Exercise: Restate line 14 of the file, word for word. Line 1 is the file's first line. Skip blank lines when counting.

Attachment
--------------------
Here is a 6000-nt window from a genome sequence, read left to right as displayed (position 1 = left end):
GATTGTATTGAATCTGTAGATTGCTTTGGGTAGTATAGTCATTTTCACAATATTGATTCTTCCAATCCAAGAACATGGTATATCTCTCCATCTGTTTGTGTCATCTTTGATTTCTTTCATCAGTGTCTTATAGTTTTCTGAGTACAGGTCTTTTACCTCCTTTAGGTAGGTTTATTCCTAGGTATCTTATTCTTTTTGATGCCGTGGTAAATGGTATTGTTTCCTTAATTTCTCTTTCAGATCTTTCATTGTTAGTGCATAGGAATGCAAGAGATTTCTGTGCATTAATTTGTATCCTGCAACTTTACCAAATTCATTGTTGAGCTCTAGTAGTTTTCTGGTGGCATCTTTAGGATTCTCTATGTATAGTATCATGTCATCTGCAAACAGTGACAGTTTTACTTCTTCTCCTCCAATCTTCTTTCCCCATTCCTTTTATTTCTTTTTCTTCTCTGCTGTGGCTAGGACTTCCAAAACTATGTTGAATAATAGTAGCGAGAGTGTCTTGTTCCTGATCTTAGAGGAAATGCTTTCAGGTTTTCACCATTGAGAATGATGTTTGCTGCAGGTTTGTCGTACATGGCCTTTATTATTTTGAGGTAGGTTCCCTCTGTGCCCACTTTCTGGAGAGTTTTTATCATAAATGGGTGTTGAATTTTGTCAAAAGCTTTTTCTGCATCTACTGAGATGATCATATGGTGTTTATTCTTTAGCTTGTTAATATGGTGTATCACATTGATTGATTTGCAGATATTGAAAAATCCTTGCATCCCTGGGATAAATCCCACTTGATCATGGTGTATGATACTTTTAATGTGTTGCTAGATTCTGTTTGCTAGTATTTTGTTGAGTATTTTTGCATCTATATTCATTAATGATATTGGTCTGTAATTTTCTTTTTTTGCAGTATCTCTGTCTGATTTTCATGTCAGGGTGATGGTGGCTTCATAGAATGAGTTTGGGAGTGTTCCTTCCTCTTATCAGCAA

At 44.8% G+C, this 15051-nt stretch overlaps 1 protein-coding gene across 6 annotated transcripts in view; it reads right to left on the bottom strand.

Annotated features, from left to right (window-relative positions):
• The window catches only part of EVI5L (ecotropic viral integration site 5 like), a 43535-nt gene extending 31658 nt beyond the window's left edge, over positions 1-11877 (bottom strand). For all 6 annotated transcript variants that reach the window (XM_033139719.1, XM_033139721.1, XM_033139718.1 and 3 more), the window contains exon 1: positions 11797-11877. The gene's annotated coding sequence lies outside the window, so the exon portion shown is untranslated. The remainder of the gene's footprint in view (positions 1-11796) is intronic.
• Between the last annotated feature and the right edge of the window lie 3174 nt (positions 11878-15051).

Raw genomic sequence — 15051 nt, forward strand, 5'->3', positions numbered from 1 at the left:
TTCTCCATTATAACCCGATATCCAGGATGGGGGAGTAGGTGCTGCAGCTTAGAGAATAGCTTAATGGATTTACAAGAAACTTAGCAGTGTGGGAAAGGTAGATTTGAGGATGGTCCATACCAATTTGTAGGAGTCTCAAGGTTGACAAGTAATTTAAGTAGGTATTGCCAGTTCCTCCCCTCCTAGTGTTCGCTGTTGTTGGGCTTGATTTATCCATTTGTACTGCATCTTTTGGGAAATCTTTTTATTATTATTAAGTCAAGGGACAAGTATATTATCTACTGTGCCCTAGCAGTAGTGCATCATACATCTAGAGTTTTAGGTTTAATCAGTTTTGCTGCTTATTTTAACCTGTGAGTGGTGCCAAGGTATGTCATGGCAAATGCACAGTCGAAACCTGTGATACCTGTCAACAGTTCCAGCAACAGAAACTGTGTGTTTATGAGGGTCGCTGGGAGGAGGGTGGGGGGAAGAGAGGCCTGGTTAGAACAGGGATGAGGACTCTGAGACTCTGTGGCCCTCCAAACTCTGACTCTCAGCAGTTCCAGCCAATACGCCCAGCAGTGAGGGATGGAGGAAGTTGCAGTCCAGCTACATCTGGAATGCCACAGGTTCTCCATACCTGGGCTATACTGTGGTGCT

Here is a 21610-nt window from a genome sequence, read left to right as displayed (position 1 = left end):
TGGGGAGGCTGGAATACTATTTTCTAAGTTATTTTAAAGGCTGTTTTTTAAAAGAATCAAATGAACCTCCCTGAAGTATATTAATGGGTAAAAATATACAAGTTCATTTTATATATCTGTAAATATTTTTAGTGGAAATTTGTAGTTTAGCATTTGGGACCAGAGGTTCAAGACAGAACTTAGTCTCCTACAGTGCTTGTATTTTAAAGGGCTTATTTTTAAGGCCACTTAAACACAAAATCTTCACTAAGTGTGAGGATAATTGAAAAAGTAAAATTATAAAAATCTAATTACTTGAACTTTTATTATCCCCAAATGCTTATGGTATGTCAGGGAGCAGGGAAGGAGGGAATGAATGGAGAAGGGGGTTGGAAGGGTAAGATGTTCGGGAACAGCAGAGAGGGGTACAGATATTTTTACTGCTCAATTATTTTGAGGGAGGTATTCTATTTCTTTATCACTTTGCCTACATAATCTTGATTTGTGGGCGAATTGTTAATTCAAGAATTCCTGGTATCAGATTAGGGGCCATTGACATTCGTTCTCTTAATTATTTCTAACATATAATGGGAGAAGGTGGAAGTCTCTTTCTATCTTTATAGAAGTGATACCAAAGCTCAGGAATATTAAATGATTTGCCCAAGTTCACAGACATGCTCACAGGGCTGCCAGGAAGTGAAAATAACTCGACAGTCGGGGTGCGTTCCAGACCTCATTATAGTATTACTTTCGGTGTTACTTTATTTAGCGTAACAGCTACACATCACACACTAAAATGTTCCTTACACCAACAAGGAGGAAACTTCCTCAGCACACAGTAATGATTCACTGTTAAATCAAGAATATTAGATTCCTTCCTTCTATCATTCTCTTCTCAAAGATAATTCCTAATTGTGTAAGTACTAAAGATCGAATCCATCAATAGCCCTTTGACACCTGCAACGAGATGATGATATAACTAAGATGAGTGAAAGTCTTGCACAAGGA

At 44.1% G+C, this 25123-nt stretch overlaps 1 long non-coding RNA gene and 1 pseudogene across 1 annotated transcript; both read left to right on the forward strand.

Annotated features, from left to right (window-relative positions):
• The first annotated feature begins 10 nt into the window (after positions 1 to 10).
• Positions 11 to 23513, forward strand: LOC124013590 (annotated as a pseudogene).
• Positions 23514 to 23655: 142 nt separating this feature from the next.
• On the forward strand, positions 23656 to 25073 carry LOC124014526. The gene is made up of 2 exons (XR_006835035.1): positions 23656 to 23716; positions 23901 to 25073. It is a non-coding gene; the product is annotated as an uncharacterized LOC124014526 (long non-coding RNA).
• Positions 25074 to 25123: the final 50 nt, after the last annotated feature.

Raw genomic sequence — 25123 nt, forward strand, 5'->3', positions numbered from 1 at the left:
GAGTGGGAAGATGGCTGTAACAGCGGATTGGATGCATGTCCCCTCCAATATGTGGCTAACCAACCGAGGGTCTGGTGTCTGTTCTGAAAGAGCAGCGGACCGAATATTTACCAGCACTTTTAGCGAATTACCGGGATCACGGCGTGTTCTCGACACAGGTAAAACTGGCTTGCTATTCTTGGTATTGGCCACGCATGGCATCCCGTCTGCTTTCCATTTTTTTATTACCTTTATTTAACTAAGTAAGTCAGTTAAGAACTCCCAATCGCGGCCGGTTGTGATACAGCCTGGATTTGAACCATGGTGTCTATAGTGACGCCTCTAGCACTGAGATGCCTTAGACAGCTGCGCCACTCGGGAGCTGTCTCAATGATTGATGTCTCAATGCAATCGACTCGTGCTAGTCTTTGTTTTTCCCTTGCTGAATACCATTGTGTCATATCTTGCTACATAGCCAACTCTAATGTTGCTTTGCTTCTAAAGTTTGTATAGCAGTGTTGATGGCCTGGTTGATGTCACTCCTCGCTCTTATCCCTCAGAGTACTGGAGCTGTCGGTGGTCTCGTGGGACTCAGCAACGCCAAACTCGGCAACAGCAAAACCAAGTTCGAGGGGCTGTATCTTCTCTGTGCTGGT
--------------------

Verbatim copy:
• Positions 11 to 23513, forward strand: LOC124013590 (annotated as a pseudogene).